Quantum physics

Inspiration from quantum physics to improve security in wireless devices.

Inspiration from quantum physics to improve security in wireless devices.

The innovation comes to us from the University of Illinois Chicago, supported by the U.S. National Science Foundation, a group of electrical engineers have been researching ways to create more secure devices, and according to the article published on the Nature Communications portal, they have come up with a method, inspired by quantum physics, that could improve the identification of wireless devices and protect device-to-device communication.

By using a unique, random fingerprint to create a hardware encryption system that is virtually unbreakable, according to the researchers.

The team was led by Pai-Yen Chen and explained that they used a theory of quantum physics in mathematical experiments to identify an "exceptional divergent point." Quantum physics describes systems for which precise measurement is difficult or impossible.

A quantum state describes a parameter space or a range of possible measurements; within these states there are exceptional points where the uncertainty of the system is maximal.

Chen and his colleagues designed a mathematical approach that can identify these exceptional points in a radio frequency identification system, a technology used by access cards, key fobs and other devices that unlock or communicate with nearby sensors.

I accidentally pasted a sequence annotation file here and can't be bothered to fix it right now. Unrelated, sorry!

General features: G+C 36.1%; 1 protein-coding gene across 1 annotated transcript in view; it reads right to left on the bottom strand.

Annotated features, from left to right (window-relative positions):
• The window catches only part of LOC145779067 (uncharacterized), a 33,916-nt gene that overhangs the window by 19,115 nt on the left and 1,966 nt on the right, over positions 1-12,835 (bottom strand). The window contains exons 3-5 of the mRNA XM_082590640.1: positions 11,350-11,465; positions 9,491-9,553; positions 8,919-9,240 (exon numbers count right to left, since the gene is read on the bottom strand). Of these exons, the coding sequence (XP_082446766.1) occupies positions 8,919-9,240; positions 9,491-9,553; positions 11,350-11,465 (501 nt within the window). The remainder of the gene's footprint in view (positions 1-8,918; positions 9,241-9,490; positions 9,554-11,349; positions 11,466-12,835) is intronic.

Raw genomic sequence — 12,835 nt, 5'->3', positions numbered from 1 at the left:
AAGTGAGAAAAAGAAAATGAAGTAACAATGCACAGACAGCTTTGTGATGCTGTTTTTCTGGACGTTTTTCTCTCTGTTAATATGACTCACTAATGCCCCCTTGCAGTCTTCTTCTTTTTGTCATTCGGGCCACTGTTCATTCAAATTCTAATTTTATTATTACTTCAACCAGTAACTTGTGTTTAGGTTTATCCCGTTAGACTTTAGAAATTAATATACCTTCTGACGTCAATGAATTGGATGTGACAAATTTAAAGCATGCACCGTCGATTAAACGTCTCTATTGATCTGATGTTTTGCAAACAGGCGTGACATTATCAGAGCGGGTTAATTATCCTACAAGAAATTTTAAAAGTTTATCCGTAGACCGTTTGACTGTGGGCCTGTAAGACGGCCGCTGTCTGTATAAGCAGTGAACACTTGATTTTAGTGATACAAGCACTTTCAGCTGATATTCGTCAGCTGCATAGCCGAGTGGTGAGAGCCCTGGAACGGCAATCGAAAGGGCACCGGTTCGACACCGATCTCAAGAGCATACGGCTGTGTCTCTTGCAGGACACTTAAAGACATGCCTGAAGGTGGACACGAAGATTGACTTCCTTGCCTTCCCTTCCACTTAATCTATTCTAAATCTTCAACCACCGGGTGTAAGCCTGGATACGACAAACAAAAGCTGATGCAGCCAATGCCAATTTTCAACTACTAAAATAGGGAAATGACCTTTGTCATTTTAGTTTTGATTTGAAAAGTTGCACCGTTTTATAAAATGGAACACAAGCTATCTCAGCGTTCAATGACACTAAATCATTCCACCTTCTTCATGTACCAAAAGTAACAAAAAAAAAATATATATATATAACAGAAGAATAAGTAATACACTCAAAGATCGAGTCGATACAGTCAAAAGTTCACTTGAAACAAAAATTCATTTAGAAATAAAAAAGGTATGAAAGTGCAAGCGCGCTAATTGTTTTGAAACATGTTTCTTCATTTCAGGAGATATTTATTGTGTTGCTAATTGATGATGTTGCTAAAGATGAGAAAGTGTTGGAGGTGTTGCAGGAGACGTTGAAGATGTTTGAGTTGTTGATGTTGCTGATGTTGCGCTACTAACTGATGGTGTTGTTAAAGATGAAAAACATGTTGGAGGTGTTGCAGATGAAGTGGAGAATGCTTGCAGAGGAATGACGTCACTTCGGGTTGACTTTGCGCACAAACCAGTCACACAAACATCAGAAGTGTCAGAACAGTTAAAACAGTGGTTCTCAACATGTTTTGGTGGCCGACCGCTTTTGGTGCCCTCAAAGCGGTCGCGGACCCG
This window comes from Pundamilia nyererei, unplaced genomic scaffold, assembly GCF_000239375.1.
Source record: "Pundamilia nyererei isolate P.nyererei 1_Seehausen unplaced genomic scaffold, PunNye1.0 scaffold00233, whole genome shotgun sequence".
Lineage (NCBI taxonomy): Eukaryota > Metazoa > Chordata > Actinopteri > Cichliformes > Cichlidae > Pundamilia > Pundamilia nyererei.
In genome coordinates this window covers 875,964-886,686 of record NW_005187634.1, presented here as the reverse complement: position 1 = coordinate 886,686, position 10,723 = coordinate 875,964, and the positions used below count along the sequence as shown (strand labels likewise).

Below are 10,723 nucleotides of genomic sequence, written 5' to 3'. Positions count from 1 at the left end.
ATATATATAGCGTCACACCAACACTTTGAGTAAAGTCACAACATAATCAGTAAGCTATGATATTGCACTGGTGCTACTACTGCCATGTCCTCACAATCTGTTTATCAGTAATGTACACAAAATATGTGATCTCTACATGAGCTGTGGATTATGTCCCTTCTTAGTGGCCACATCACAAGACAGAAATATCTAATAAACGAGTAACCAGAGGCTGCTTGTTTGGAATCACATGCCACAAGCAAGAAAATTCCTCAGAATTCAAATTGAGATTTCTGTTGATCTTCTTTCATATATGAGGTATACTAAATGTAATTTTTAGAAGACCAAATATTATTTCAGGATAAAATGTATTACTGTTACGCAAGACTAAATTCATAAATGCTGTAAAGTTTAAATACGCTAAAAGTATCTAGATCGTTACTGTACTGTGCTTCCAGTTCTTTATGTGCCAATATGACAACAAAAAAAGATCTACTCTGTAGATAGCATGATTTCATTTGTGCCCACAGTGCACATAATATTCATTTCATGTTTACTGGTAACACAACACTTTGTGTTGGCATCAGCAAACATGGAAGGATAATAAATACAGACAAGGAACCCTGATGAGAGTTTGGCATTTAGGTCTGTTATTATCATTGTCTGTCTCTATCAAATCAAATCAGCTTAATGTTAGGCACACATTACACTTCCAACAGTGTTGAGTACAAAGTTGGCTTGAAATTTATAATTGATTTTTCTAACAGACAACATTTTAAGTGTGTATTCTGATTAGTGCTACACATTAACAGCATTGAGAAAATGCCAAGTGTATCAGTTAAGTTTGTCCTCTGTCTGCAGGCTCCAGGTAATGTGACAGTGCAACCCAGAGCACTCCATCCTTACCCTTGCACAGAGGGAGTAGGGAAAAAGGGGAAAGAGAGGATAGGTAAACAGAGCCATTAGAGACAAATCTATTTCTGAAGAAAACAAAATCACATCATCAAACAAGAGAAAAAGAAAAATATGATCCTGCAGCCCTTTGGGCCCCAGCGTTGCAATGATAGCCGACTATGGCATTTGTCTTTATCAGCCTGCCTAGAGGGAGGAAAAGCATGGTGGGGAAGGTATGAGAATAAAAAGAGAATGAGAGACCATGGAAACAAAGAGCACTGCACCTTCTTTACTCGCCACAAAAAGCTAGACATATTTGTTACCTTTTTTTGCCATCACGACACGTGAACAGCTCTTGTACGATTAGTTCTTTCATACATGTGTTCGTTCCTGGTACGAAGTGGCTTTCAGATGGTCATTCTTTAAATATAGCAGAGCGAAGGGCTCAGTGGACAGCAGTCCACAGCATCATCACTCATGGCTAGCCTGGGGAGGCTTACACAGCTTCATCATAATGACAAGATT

Traditional radio frequency identification, or RFID, systems base their security on encrypted keys that are stored inside memory chips, which are vulnerable to attack and limited in size. Chen's team developed new RFID blocking and tagging devices that use the exceptional point algorithm to create a secure signal.

Since each piece of hardware is slightly different due to small variations during the manufacturing process, each RFID device produces its own unique fingerprint using the maximized uncertainty in the exceptional point.

In addition, Chen noted that this technology is low-cost and variable, making it suitable for access cards and near-field communication devices that are mass-produced and more sensitive to attacks.

"This research shows the potential of using RF and analog technologies to significantly improve the security of wireless devices," said Jenshan Lin, program manager in NSF's Engineering Directorate.

Wireless devices can become more secure and reliable if quantum physics is applied to prevent information and data theft and digital data breaches, a more reliable world is a world that technology is always looking to deliver.

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18 de Julio, 2023